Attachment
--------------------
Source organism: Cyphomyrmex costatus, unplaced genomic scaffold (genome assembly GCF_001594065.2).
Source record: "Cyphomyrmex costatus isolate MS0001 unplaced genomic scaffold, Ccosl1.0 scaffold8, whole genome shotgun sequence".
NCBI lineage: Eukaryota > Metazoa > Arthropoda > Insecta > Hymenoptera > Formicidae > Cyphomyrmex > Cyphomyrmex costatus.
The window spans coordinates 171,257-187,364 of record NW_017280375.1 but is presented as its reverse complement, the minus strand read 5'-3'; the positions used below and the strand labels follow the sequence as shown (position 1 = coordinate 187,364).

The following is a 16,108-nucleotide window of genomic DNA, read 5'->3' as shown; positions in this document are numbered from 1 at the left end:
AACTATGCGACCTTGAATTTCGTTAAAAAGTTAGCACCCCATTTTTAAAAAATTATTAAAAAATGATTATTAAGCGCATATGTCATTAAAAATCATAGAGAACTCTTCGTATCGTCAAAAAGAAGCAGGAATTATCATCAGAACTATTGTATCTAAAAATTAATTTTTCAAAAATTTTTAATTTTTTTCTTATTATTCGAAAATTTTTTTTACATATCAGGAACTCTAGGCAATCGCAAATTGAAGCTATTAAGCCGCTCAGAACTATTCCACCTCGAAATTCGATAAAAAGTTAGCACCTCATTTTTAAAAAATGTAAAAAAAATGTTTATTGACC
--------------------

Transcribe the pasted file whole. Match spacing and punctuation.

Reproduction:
Source organism: Cyphomyrmex costatus, unplaced genomic scaffold (genome assembly GCF_001594065.2).
Source record: "Cyphomyrmex costatus isolate MS0001 unplaced genomic scaffold, Ccosl1.0 scaffold8, whole genome shotgun sequence".
NCBI lineage: Eukaryota > Metazoa > Arthropoda > Insecta > Hymenoptera > Formicidae > Cyphomyrmex > Cyphomyrmex costatus.
The window spans coordinates 171,257-187,364 of record NW_017280375.1 but is presented as its reverse complement, the minus strand read 5'-3'; the positions used below and the strand labels follow the sequence as shown (position 1 = coordinate 187,364).

The following is a 16,108-nucleotide window of genomic DNA, read 5'->3' as shown; positions in this document are numbered from 1 at the left end:
AACTATGCGACCTTGAATTTCGTTAAAAAGTTAGCACCCCATTTTTAAAAAATTATTAAAAAATGATTATTAAGCGCATATGTCATTAAAAATCATAGAGAACTCTTCGTATCGTCAAAAAGAAGCAGGAATTATCATCAGAACTATTGTATCTAAAAATTAATTTTTCAAAAATTTTTAATTTTTTTCTTATTATTCGAAAATTTTTTTTACATATCAGGAACTCTAGGCAATCGCAAATTGAAGCTATTAAGCCGCTCAGAACTATTCCACCTCGAAATTCGATAAAAAGTTAGCACCTCATTTTTAAAAAATGTAAAAAAAATGTTTATTGACC